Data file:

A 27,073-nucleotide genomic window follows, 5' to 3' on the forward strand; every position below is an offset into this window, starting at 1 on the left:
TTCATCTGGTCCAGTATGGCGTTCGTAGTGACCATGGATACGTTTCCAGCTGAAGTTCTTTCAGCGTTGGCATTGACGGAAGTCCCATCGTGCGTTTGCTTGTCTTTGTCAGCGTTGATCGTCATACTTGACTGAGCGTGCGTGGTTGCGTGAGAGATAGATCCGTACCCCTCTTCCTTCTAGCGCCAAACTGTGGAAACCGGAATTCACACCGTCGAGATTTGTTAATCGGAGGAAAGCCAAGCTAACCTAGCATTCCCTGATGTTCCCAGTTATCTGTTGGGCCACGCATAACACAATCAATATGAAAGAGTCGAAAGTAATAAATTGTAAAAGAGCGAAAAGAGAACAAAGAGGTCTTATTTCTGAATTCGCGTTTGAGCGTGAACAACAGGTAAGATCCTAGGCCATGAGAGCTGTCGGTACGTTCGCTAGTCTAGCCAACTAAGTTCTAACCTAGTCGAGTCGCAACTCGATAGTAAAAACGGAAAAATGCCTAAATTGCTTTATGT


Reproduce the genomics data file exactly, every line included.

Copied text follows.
A 27,073-nucleotide genomic window follows, 5' to 3' on the forward strand; every position below is an offset into this window, starting at 1 on the left:
TTCATCTGGTCCAGTATGGCGTTCGTAGTGACCATGGATACGTTTCCAGCTGAAGTTCTTTCAGCGTTGGCATTGACGGAAGTCCCATCGTGCGTTTGCTTGTCTTTGTCAGCGTTGATCGTCATACTTGACTGAGCGTGCGTGGTTGCGTGAGAGATAGATCCGTACCCCTCTTCCTTCTAGCGCCAAACTGTGGAAACCGGAATTCACACCGTCGAGATTTGTTAATCGGAGGAAAGCCAAGCTAACCTAGCATTCCCTGATGTTCCCAGTTATCTGTTGGGCCACGCATAACACAATCAATATGAAAGAGTCGAAAGTAATAAATTGTAAAAGAGCGAAAAGAGAACAAAGAGGTCTTATTTCTGAATTCGCGTTTGAGCGTGAACAACAGGTAAGATCCTAGGCCATGAGAGCTGTCGGTACGTTCGCTAGTCTAGCCAACTAAGTTCTAACCTAGTCGAGTCGCAACTCGATAGTAAAAACGGAAAAATGCCTAAATTGCTTTATGT